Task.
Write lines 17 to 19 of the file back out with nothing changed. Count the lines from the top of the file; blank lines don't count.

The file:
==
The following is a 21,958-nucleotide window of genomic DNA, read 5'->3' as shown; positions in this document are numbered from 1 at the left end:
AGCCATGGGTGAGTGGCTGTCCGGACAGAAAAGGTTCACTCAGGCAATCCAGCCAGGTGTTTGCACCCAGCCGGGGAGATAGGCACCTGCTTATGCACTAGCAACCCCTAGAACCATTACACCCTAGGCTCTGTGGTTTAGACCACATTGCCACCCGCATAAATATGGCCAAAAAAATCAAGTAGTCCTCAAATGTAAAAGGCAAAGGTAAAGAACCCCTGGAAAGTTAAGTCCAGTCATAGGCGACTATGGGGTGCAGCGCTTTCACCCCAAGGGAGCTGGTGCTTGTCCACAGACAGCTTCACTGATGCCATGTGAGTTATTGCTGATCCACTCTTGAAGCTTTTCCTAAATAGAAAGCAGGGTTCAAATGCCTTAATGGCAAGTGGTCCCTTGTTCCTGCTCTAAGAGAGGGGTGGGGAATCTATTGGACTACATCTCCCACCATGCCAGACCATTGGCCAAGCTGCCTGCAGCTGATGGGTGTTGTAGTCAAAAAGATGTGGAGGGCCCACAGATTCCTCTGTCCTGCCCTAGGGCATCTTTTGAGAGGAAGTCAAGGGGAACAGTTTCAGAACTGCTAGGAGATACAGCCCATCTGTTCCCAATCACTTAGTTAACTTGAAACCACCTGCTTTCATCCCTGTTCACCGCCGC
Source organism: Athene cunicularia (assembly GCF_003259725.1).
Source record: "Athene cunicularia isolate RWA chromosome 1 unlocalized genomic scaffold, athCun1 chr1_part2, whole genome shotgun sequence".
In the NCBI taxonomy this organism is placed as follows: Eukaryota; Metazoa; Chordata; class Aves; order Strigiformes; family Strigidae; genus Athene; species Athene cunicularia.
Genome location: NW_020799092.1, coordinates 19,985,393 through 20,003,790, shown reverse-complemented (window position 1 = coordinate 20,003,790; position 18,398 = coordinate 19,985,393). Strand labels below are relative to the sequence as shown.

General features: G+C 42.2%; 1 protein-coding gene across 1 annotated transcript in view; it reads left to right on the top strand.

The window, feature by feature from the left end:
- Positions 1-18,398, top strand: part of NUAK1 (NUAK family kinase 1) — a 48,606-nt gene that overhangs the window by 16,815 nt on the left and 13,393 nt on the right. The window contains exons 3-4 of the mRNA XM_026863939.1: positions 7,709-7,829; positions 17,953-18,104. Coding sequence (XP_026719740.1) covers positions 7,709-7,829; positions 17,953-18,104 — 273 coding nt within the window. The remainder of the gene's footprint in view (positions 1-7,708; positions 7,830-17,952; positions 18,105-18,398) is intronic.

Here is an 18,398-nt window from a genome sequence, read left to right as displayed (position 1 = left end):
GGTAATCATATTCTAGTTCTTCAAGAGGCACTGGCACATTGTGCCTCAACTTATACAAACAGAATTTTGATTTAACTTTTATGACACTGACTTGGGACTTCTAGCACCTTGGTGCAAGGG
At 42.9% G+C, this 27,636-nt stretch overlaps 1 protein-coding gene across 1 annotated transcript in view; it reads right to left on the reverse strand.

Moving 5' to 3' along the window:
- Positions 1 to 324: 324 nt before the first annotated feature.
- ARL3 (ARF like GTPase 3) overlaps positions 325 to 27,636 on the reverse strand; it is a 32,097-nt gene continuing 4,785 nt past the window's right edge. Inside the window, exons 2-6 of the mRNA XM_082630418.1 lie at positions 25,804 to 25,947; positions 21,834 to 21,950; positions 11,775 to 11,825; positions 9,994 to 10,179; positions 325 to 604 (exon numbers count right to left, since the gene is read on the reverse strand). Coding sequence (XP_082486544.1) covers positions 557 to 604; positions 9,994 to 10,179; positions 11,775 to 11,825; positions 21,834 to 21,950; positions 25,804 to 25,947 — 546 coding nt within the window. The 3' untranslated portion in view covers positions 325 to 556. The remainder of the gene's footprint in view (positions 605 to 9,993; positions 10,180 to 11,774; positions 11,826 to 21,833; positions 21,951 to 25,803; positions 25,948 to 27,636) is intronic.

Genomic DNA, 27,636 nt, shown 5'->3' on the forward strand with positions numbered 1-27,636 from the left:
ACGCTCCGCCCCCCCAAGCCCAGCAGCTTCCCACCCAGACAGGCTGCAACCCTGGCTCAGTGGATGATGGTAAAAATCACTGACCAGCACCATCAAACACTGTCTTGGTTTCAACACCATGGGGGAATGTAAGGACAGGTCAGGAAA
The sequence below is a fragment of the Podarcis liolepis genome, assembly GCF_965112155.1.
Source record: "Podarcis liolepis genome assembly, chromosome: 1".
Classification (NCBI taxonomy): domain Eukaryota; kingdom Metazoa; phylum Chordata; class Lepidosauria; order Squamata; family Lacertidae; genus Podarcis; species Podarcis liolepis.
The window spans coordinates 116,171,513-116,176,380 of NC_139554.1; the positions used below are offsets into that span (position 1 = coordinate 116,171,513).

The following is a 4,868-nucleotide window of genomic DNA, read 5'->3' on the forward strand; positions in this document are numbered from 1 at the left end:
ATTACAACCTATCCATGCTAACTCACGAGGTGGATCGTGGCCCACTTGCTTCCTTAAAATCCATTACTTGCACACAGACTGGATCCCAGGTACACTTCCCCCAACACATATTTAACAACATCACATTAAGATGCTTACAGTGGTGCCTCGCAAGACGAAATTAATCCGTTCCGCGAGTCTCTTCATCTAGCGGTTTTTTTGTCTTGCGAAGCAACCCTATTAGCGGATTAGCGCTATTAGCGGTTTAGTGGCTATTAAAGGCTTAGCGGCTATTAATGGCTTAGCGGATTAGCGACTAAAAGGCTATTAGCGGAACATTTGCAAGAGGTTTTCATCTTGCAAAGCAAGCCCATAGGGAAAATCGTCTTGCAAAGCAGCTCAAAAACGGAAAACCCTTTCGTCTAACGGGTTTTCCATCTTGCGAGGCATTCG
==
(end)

ACGCTCCGCCCCCCCAAGCCCAGCAGCTTCCCACCCAGACAGGCTGCAACCCTGGCTCAGTGGATGATGGTAAAAATCACTGACCAGCACCATCAAACACTGTCTTGGTTTCAACACCATGGGGGAATGTAAGGACAGGTCAGGAAA
The sequence below is a fragment of the Podarcis liolepis genome, assembly GCF_965112155.1.
Source record: "Podarcis liolepis genome assembly, chromosome: 1".